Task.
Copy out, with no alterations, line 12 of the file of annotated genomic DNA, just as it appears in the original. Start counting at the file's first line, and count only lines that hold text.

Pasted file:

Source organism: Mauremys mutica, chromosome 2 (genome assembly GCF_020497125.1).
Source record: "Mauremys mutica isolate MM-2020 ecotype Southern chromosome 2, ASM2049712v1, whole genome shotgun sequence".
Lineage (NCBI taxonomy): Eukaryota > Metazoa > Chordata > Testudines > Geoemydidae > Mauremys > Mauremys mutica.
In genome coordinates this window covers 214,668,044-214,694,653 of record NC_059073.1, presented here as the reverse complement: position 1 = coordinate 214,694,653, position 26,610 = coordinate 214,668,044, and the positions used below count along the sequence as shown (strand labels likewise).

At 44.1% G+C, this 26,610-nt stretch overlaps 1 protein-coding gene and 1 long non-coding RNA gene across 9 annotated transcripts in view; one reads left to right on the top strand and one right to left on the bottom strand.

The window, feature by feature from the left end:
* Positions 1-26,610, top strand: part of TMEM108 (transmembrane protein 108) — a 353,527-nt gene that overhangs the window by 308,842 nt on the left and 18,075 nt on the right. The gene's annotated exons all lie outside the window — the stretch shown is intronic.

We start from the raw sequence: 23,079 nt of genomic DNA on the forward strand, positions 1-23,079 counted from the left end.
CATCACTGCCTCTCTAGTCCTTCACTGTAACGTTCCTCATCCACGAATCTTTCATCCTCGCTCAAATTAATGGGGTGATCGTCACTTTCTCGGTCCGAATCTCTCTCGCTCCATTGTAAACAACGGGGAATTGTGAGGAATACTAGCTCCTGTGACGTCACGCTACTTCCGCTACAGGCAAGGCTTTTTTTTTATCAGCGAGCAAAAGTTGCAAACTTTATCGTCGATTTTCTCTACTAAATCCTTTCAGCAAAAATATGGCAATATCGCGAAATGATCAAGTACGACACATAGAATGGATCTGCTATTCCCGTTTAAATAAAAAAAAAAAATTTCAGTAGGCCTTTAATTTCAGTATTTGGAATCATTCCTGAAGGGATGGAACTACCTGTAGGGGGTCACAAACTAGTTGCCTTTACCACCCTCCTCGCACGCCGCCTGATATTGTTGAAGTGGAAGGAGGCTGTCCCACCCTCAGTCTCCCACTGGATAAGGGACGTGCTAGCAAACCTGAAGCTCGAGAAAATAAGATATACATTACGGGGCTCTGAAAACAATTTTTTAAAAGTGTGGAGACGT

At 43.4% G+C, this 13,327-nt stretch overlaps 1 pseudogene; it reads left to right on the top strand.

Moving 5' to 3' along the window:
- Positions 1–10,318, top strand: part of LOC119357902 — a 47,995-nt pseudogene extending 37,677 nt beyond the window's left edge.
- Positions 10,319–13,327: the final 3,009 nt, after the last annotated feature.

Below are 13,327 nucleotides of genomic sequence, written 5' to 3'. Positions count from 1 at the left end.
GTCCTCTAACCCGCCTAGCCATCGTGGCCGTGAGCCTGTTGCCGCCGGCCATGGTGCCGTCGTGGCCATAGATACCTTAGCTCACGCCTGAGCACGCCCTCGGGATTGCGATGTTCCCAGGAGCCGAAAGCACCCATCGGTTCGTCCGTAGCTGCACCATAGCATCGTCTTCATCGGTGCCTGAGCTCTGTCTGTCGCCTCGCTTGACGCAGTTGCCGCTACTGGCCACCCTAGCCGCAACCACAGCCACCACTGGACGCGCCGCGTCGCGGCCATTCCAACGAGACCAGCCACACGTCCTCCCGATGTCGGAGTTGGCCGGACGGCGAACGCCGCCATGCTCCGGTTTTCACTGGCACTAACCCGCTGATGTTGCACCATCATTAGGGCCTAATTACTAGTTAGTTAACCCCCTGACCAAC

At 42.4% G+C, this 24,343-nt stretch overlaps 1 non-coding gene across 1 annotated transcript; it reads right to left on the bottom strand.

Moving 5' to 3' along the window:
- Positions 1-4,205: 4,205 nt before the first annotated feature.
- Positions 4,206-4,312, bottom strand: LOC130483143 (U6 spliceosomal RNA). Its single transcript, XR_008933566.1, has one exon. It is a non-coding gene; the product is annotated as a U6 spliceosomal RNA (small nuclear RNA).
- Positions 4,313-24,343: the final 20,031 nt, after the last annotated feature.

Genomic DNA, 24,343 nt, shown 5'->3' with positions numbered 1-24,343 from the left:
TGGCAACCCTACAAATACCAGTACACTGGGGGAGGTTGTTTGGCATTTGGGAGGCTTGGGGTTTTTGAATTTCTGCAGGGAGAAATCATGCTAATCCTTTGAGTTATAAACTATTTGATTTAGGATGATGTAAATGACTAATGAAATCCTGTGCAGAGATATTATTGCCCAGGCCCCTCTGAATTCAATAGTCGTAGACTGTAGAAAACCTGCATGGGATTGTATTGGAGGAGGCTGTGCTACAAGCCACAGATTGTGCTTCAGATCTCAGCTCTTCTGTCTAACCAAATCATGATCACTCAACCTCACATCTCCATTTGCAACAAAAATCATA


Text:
- Positions 1–10,318, top strand: part of LOC119357902 — a 47,995-nt pseudogene extending 37,677 nt beyond the window's left edge.